Student debt is a major driver of lifelong debt cycles and presents a significant civil rights challenge. The federal student loan program grows out of a commitment to educational opportunities for all Americans, yet research shows there are significant racial disparities at every major inflection point of the student debt system, from the magnitude of the debt burden borrowers undertake to the chances of being victimized by predatory educational programs and harmful debt-collection practices.

The American Civil Liberties Union and National Consumer Law Center submitted a Freedom of Information Act request on May 7, 2015, to the federal Department of Education reflecting concerns that the department's student debt collection practices disproportionately harm students of color and may be violating those students' constitutional rights.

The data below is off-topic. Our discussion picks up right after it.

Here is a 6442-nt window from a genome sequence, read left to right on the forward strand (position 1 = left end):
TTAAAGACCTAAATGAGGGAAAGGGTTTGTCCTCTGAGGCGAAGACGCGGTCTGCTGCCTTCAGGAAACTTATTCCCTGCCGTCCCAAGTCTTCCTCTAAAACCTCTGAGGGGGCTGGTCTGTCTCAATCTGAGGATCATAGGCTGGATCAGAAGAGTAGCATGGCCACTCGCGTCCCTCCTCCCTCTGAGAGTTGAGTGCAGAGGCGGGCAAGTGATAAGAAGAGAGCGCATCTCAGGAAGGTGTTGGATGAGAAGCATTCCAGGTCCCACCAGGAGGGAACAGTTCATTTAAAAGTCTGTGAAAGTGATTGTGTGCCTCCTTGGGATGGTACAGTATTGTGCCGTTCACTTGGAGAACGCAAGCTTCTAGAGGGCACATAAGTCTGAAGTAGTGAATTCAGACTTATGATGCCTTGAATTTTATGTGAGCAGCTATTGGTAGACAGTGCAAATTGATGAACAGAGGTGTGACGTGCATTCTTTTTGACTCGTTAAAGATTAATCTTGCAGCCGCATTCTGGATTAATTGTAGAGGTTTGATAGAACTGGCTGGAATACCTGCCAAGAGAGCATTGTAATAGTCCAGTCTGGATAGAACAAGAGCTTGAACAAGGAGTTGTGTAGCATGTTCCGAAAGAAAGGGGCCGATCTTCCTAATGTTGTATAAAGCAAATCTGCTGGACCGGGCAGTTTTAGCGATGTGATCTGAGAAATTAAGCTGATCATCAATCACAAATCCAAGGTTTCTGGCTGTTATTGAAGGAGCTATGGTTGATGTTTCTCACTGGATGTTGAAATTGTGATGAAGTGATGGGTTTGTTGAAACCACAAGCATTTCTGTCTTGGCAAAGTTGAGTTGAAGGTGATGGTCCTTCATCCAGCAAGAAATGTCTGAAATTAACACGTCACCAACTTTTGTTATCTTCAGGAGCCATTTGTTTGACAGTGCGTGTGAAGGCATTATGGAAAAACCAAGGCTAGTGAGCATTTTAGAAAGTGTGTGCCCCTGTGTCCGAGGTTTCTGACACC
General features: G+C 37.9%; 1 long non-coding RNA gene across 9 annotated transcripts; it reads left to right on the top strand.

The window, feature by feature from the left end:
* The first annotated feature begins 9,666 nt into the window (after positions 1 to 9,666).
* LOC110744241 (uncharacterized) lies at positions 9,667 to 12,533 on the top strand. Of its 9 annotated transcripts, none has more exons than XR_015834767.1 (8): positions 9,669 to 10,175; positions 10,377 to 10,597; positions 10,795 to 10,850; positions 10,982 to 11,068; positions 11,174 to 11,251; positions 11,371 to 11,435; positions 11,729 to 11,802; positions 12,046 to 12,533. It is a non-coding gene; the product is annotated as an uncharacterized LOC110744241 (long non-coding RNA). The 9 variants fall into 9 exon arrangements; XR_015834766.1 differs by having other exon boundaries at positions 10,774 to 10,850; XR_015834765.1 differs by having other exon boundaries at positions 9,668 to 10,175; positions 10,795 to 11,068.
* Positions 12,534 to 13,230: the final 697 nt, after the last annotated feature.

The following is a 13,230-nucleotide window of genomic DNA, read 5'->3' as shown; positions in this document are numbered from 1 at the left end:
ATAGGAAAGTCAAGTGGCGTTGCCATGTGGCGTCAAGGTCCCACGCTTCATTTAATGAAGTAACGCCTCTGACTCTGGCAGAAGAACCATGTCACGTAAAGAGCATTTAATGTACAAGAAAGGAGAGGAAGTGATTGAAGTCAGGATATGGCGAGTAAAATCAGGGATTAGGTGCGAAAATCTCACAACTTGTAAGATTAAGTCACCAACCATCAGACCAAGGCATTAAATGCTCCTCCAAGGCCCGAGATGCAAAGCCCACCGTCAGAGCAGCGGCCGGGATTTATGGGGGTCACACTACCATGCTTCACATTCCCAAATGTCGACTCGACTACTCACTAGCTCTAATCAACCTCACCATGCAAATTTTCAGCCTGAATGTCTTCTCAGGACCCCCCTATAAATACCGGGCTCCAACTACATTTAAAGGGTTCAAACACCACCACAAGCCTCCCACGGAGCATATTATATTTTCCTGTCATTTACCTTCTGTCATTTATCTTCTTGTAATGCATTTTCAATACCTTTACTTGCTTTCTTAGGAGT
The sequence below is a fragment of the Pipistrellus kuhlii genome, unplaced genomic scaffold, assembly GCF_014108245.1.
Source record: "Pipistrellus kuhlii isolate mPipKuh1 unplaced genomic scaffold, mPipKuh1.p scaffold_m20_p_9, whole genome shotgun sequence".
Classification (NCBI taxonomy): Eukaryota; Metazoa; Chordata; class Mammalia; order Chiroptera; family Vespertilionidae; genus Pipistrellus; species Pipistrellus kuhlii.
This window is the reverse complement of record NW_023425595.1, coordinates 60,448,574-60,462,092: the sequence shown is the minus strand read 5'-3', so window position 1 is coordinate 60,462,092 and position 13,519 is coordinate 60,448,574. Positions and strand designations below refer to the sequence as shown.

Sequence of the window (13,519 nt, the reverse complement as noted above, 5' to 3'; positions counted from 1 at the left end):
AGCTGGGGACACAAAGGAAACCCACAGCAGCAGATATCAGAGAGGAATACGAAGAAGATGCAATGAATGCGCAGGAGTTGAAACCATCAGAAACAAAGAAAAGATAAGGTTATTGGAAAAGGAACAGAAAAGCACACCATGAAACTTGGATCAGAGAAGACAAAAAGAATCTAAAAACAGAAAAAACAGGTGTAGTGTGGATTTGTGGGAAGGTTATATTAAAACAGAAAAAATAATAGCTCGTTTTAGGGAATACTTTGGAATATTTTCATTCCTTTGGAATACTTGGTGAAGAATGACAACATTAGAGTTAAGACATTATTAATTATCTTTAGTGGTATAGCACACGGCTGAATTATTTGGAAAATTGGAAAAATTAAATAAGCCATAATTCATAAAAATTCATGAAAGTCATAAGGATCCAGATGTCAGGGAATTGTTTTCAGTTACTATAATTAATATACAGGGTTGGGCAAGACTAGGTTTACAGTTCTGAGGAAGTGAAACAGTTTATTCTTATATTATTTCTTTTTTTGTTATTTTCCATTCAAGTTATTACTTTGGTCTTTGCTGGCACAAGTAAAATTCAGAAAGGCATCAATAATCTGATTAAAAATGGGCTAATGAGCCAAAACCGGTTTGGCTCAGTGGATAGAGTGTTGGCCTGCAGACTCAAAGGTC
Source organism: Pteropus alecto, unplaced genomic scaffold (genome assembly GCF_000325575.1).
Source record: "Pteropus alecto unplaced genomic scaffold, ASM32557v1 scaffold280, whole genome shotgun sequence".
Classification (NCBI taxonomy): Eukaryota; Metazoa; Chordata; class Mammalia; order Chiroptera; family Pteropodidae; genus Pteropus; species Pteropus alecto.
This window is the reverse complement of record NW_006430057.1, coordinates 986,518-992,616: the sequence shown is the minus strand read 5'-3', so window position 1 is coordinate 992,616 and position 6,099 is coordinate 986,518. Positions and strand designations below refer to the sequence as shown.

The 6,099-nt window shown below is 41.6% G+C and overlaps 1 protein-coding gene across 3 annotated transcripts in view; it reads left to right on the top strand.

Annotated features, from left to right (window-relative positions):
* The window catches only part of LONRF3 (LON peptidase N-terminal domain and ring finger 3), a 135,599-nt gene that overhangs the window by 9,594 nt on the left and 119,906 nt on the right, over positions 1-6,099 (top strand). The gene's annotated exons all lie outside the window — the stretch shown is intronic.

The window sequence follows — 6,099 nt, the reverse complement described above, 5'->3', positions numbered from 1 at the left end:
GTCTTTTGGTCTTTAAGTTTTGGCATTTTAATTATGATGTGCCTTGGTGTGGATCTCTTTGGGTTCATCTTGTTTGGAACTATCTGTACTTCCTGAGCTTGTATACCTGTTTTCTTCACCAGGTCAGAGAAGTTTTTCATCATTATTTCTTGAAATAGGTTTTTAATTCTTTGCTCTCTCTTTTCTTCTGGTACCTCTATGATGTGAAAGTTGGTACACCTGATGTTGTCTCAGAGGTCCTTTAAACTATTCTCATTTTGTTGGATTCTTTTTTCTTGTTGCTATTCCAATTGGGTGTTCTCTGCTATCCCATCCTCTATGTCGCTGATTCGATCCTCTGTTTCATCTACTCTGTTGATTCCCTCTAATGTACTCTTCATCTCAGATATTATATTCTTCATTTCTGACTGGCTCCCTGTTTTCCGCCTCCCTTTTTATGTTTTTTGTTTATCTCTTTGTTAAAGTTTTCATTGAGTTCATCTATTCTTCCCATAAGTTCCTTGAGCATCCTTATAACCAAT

The Department of Education exercises extraordinary debt-collection powers: It has authority to garnish the wages of borrowers who default on their loans and to intercept tax refunds and other government payments, including funds directed toward economically vulnerable people. This authority raises inherent concerns. It implicates the due process rights of borrowers, with the most significant impact most likely on low-income people.

Yet the Department of Education hands over that authority to private debt-collection agencies. By paying those agencies using a commission-based system, it creates incentives that foster conflicts of interest and dramatically increase the risk of serious economic harm to student-borrowers.

This FOIA is designed to shed much-needed light on these practices, determine whether they conform to constitutionally required standards of fairness, and identify potential racial disparities. This information is critical to get the Department of Education to make sure that every element of the student loan system – including the procedures for collecting debts—advances access to education rather than reinforcing unfair outcomes or racial disparities.


Matthew Segal, Rahsaan D. Hall, Jessie Rossman, Laura Rótolo (ACLU of Massachusetts), Dennis Parker, Sarah Hinger, Rachel Goodman (ACLU National)